Sunday, 27 June 2010

FABPOW! Jerk Chicken and Founder's Centennial IPA

Sitting at work on a Friday afternoon, having just finished what is always my busiest and most stressful period, and watching the Brazil-Portugal game on iplayer, my thoughts turn to my soon-to-be-growling gut. I’d already filled the fridge with the beers that I wanted to drink but I had no designs on the dinner yet. The beer was Founder’s Centennial IPA so I worked back from there.

Jerk chicken is something I’ve never cooked before but it’s easy: blitz up spices, marinate chicken, cook. Classic jerk contains allspice and scotch bonnet chillis, wikipedia tells me. In my marinade I used: fresh thyme, lots of garlic, thumb-sized lump of fresh ginger, a couple of chillis (I’m not brave enough for scotch bonnet), juice of a lime, paprika and smoked paprika (I love paprika and the smoked one is there to reenact the BBQ’d quality of classic jerk), fresh coriander, all spice, salt and loads of black pepper, oil. An hour to marinade left plenty of time to make coleslaw, something else I’d never made before – grated carrots, cabbage and onion mixed with mayo, mustard and lemon juice. Easy. I fried the chicken to get it going and then put it in the over for 30-40 minutes. When it was done, as I left it to cool for 10 minutes, I sorted myself some corn on the cob to make my dinner as close to a Nandos as possible.

Founders’ Centennial IPA is 7.2% and 65IBU, so it was primed to stand up to the heat of the chicken. It’s overflowing with floral aroma, the orange blossom, a little caramel, sherbet and some over-ripe strawberries but it’s the body which makes this FABPOW work – it’s full and smooth, mouth-filling but not sticky – it carries the hops all the way through with plenty of pithy orange and floral fudge. With the chicken it set off in a new direction: the caramel body loved the charred, crispy chicken skin, the hops and the spice were pitched right at the same level and the floral, herby quality in the beer was emphasised by the earthy hops in the rub (the coleslaw acted as a cooling extinguisher to the heat, while the charred, nutty sweetness of the corn makes it a great beer snack). It’s messy, it’s finger-licking, it’s spicy, it’s delicious, it's food and beer at its simple best, it’s a FABPOW!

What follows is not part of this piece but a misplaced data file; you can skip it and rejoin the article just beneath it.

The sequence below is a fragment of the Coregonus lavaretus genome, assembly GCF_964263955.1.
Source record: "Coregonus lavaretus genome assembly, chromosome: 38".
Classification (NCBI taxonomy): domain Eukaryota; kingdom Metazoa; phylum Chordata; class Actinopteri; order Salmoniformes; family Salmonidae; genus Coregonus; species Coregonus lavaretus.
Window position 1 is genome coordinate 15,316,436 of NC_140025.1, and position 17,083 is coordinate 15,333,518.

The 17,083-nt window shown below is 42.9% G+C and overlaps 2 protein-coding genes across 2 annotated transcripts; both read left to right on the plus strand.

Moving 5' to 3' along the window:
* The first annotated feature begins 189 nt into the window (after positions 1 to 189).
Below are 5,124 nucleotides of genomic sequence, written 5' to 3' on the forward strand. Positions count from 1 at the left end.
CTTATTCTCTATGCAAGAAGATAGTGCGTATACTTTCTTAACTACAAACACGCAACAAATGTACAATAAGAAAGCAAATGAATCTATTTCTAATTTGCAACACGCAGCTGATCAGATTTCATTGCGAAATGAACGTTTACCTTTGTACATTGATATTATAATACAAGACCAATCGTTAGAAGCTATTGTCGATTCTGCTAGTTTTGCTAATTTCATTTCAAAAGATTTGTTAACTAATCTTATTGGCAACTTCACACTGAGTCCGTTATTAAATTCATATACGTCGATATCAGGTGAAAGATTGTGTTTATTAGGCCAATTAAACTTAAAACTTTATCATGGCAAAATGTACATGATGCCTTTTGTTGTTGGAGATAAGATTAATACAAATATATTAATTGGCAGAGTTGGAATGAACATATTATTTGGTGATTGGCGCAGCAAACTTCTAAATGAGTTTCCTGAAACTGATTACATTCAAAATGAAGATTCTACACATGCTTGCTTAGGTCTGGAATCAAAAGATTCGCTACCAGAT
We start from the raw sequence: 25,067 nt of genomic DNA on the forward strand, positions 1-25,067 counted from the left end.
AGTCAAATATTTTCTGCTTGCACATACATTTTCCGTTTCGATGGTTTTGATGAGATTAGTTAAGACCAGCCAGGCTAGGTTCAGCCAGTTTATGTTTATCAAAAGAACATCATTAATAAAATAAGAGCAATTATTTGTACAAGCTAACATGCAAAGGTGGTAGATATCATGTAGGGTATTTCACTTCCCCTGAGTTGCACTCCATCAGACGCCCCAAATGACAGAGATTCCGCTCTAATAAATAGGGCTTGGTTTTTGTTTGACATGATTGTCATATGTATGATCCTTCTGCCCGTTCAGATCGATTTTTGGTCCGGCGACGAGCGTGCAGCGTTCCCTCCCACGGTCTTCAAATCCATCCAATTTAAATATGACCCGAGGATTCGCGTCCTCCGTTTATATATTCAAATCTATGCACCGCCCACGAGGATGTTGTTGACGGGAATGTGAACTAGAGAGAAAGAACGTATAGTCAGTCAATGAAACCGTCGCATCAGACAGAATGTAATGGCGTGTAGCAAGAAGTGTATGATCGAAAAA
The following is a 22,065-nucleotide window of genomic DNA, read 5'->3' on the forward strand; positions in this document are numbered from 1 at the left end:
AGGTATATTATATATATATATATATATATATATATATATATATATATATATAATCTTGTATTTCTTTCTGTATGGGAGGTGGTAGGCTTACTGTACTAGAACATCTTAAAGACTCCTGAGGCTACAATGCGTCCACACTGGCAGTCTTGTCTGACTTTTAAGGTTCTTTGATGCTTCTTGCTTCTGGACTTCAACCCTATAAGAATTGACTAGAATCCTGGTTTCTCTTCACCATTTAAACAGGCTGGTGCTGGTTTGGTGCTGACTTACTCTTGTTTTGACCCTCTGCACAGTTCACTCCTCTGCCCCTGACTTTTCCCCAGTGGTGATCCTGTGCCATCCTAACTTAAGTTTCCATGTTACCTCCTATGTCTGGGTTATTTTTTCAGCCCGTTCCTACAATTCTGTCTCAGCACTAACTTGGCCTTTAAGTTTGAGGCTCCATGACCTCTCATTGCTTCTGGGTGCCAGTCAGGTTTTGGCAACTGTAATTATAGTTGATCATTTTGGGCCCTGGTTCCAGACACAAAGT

Anyone had any good food and beer combos recently?

After this I had a Captain Lawrence Captain’s Reserve IIPA and it probably would have been even better with the chicken. It stands out as one of the best IPAs I’ve had this year: peaches, apricots and mango bursting out in all directions, it’s never too bitter nor too sweet nor too floral nor too citrus, just dangerously, wonderfully drinkable - I didn’t want the bottle to end. I bought it from beermerchants and I’ve just checked the website – sold out. The Centennial is still there though, for now.


  1. Scotch bonnets have a unique flavour which I don't think can be substituted by any other chilli. It's a pity the brain-eating heat of them makes them so tricky to use.

  2. Jerk chicken and IPA is a great pairing. I had it with Highland Brewing Co.'s Blast, and the sweet pale malt and tropical fruity hops really made the jerk chicken sing.

  3. If you're brave enough to go with the scotch bonnet (or as we Americans call them, habanero) peppers, I would go with something a little more refreshing and slightly less hoppy. Lagunitas Pale would be nice, or a more traditional English IPA.

    Barm is right though, the peppers have a unique flavor, very sweet, searingly spicy.

    I had true jerk chicken when in the Bahamas for my honeymoon. For a couple that likes to eat very spicy food, we were floored. It was almost painful to eat, but so flavorful we couldn't stop. Sadly, there all you have to drink is Red Stripe.

  4. Mario - next time I'll try it with the scotch bonnets (without the seeds though!), the other reason I didn't with this one is that the shop I got my ingredients from didn't sell them. I would tone the beer down though and instead of the Lagunitas Pale (which is super hoppy, if I remember right) I'd go for their Pils, I think.